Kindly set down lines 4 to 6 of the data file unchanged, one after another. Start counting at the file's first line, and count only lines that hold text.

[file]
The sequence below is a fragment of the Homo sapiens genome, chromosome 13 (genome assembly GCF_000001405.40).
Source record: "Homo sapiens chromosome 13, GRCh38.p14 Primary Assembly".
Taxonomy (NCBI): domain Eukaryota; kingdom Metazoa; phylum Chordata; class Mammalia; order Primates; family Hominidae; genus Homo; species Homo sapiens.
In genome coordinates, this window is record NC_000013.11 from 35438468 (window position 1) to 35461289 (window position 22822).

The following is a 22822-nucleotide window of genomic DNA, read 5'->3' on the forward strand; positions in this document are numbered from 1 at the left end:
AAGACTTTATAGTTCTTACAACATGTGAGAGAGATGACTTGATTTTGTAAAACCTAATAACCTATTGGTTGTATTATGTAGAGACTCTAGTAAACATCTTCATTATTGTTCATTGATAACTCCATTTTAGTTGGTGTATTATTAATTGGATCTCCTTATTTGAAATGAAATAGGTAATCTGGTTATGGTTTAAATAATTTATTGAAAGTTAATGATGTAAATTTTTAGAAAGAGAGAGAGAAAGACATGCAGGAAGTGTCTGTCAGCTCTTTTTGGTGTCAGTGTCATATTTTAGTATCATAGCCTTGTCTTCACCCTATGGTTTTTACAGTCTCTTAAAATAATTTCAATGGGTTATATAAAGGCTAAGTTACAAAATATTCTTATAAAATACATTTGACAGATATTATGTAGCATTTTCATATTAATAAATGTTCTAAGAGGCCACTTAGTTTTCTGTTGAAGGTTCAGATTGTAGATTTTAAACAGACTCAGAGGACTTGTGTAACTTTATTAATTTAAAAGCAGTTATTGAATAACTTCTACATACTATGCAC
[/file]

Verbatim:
In genome coordinates, this window is record NC_000013.11 from 35438468 (window position 1) to 35461289 (window position 22822).

The following is a 22822-nucleotide window of genomic DNA, read 5'->3' on the forward strand; positions in this document are numbered from 1 at the left end:
AAGACTTTATAGTTCTTACAACATGTGAGAGAGATGACTTGATTTTGTAAAACCTAATAACCTATTGGTTGTATTATGTAGAGACTCTAGTAAACATCTTCATTATTGTTCATTGATAACTCCATTTTAGTTGGTGTATTATTAATTGGATCTCCTTATTTGAAATGAAATAGGTAATCTGGTTATGGTTTAAATAATTTATTGAAAGTTAATGATGTAAATTTTTAGAAAGAGAGAGAGAAAGACATGCAGGAAGTGTCTGTCAGCTCTTTTTGGTGTCAGTGTCATATTTTAGTATCATAGCCTTGTCTTCACCCTATGGTTTTTACAGTCTCTTAAAATAATTTCAATGGGTTATATAAAGGCTAAGTTACAAAATATTCTTATAAAATACATTTGACAGATATTATGTAGCATTTTCATATTAATAAATGTTCTAAGAGGCCACTTAGTTTTCTGTTGAAGGTTCAGATTGTAGATTTTAAACAGACTCAGAGGACTTGTGTAACTTTATTAATTTAAAAGCAGTTATTGAATAACTTCTACATACTATGCAC